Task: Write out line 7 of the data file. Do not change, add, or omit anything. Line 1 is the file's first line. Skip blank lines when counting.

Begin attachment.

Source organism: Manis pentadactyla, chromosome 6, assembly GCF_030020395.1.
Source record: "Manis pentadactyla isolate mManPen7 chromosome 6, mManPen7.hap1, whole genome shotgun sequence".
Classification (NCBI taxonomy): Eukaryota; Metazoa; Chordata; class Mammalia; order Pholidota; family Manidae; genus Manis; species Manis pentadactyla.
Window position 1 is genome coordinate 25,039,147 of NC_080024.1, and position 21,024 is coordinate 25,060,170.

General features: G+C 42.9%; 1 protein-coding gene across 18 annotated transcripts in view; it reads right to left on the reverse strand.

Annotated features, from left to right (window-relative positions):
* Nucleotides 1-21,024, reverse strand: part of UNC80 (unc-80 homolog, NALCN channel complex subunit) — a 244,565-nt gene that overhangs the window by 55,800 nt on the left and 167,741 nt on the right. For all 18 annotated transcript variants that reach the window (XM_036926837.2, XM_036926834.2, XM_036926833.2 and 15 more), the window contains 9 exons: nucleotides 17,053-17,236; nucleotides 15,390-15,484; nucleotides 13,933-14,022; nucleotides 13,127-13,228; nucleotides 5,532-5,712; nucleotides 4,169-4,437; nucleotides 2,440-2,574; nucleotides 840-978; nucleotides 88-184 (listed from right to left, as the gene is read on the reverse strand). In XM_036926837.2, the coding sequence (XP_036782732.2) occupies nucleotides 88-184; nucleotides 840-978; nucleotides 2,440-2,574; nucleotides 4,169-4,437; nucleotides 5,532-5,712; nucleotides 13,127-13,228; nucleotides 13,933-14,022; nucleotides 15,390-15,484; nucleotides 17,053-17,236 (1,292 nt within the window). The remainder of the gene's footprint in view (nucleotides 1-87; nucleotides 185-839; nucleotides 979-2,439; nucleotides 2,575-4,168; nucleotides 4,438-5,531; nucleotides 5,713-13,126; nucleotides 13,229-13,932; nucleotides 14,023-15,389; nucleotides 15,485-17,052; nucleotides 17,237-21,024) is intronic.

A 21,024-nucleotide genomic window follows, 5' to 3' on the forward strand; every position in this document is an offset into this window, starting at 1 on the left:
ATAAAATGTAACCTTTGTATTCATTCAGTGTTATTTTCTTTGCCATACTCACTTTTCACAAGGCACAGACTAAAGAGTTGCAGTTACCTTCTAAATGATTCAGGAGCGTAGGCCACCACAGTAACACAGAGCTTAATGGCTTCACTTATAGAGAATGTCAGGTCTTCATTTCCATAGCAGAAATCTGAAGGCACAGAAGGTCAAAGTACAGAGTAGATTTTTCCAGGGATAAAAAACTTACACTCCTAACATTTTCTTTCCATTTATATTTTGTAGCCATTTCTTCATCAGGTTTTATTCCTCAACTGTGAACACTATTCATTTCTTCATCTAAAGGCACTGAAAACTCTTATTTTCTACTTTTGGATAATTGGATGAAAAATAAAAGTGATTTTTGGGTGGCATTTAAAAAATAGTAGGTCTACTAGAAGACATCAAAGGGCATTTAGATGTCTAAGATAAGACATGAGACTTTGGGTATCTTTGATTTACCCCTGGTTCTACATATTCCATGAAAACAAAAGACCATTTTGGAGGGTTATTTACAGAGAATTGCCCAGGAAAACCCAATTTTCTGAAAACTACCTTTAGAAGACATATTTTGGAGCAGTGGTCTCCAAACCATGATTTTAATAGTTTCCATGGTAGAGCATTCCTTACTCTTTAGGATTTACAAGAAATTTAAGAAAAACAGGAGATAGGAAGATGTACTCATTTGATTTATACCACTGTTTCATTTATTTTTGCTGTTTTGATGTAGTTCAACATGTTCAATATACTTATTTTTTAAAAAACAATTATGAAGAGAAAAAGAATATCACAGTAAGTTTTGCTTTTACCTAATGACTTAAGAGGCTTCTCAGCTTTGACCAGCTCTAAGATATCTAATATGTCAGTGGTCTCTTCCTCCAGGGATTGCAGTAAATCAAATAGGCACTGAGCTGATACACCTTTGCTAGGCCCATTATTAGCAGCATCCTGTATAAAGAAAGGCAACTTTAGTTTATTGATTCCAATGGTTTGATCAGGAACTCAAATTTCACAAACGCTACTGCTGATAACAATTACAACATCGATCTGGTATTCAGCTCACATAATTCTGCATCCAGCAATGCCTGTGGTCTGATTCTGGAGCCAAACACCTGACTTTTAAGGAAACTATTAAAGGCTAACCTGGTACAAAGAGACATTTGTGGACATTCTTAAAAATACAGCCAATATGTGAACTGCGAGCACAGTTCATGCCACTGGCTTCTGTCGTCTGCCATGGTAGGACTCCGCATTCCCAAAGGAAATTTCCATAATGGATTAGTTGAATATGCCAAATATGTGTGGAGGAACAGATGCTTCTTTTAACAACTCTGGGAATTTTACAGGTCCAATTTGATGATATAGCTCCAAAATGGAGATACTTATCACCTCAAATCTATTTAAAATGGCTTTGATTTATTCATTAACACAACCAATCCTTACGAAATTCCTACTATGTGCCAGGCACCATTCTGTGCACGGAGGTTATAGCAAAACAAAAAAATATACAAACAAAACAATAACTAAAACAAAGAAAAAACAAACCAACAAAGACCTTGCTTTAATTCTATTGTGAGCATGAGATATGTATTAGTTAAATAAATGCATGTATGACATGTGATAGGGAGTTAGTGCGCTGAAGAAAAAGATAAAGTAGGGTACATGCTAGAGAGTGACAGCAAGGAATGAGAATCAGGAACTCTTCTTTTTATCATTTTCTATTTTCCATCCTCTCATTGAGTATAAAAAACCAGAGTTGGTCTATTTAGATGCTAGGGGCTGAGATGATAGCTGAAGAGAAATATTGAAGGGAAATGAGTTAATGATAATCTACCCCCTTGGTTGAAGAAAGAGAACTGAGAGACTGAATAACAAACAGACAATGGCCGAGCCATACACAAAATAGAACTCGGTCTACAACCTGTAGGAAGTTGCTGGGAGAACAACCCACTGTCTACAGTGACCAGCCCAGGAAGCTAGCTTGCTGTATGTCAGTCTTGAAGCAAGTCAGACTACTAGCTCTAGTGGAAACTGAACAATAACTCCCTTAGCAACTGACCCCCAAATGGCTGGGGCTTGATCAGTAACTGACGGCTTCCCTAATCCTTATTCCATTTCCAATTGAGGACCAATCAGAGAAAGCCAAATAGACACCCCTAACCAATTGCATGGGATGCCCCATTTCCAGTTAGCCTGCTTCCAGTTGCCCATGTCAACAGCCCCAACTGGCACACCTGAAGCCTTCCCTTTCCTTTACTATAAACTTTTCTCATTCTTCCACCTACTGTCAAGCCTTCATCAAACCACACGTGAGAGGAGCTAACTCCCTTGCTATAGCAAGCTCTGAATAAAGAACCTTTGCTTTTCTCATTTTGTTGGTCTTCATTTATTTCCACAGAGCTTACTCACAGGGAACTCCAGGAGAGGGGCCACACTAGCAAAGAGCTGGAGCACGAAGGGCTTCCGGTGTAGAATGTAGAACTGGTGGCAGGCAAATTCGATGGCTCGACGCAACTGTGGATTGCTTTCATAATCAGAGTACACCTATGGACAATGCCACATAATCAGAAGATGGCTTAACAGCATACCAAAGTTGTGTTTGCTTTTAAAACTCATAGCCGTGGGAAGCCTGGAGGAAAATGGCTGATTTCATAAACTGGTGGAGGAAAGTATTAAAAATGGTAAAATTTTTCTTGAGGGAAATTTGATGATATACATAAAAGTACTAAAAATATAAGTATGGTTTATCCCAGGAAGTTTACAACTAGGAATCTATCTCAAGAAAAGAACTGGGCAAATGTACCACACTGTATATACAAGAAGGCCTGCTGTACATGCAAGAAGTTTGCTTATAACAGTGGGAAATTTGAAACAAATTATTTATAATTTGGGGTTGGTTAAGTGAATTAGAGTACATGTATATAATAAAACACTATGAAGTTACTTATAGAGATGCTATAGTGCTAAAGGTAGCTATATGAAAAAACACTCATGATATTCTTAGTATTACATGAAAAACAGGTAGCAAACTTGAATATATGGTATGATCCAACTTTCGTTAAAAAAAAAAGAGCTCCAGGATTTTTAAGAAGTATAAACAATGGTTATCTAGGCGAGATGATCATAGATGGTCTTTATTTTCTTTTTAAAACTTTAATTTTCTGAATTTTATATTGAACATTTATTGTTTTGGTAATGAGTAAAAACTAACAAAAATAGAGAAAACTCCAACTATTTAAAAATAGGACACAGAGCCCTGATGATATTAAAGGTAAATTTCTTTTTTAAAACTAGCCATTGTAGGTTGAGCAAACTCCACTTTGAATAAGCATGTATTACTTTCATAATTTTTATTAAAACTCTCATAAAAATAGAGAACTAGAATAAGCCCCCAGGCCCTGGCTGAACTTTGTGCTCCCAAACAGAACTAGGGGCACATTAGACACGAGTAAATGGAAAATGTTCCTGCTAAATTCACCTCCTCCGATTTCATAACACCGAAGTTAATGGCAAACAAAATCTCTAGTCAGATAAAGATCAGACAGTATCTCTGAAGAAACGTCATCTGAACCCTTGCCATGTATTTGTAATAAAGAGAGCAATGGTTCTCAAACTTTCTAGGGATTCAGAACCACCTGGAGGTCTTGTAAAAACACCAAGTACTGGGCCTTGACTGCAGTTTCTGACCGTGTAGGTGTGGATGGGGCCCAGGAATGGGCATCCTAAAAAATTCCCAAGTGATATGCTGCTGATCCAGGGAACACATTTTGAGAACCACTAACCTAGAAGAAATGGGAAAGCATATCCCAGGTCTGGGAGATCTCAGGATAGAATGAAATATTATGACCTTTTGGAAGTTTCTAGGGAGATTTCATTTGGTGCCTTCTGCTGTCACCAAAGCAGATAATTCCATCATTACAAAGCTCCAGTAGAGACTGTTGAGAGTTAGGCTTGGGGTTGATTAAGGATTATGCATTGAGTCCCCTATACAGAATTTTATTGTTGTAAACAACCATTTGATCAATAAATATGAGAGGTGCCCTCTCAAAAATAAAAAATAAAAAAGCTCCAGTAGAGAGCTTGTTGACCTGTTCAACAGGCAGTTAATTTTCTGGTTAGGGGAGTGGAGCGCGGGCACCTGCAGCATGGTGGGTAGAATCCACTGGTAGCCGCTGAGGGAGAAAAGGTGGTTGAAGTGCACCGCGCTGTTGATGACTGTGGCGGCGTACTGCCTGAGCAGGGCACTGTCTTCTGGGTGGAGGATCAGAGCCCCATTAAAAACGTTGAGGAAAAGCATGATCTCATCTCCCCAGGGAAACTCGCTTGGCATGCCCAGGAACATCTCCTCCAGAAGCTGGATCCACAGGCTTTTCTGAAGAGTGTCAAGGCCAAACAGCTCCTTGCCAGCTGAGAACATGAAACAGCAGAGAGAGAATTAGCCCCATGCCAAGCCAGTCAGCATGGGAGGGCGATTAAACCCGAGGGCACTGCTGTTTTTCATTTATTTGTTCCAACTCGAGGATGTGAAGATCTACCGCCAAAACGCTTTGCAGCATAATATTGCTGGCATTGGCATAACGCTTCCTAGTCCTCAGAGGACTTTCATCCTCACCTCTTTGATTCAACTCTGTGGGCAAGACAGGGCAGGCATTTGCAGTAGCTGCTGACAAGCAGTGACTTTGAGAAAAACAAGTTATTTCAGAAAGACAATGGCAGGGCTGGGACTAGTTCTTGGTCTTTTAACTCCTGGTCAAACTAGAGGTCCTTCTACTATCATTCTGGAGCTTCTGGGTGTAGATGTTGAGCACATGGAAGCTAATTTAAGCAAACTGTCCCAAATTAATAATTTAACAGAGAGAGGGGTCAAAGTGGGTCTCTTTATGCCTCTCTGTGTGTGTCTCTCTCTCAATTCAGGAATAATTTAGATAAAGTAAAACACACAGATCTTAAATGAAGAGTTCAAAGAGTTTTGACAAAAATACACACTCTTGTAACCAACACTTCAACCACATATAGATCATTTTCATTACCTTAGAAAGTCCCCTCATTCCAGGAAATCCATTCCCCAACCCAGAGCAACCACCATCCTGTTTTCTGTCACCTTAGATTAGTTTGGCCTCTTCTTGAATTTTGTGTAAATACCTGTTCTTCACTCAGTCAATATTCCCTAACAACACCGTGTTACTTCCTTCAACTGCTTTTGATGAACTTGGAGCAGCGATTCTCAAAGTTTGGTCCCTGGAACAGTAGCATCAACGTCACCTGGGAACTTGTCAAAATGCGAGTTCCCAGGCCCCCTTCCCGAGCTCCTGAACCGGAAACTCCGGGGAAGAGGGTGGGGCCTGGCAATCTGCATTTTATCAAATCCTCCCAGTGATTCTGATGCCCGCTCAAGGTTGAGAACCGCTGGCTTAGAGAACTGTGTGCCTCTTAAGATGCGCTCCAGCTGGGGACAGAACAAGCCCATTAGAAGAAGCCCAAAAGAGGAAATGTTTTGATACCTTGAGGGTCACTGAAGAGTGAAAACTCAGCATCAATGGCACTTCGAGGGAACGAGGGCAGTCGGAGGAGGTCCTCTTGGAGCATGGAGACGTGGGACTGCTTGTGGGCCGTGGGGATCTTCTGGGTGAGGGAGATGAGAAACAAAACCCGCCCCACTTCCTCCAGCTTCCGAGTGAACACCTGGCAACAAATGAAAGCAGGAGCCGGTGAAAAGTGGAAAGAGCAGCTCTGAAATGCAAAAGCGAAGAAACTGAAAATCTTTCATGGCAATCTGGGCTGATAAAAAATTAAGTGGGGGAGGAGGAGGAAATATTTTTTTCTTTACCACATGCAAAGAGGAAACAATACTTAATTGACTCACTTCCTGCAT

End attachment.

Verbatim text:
* Nucleotides 1-21,024, reverse strand: part of UNC80 (unc-80 homolog, NALCN channel complex subunit) — a 244,565-nt gene that overhangs the window by 55,800 nt on the left and 167,741 nt on the right. For all 18 annotated transcript variants that reach the window (XM_036926837.2, XM_036926834.2, XM_036926833.2 and 15 more), the window contains 9 exons: nucleotides 17,053-17,236; nucleotides 15,390-15,484; nucleotides 13,933-14,022; nucleotides 13,127-13,228; nucleotides 5,532-5,712; nucleotides 4,169-4,437; nucleotides 2,440-2,574; nucleotides 840-978; nucleotides 88-184 (listed from right to left, as the gene is read on the reverse strand). In XM_036926837.2, the coding sequence (XP_036782732.2) occupies nucleotides 88-184; nucleotides 840-978; nucleotides 2,440-2,574; nucleotides 4,169-4,437; nucleotides 5,532-5,712; nucleotides 13,127-13,228; nucleotides 13,933-14,022; nucleotides 15,390-15,484; nucleotides 17,053-17,236 (1,292 nt within the window). The remainder of the gene's footprint in view (nucleotides 1-87; nucleotides 185-839; nucleotides 979-2,439; nucleotides 2,575-4,168; nucleotides 4,438-5,531; nucleotides 5,713-13,126; nucleotides 13,229-13,932; nucleotides 14,023-15,389; nucleotides 15,485-17,052; nucleotides 17,237-21,024) is intronic.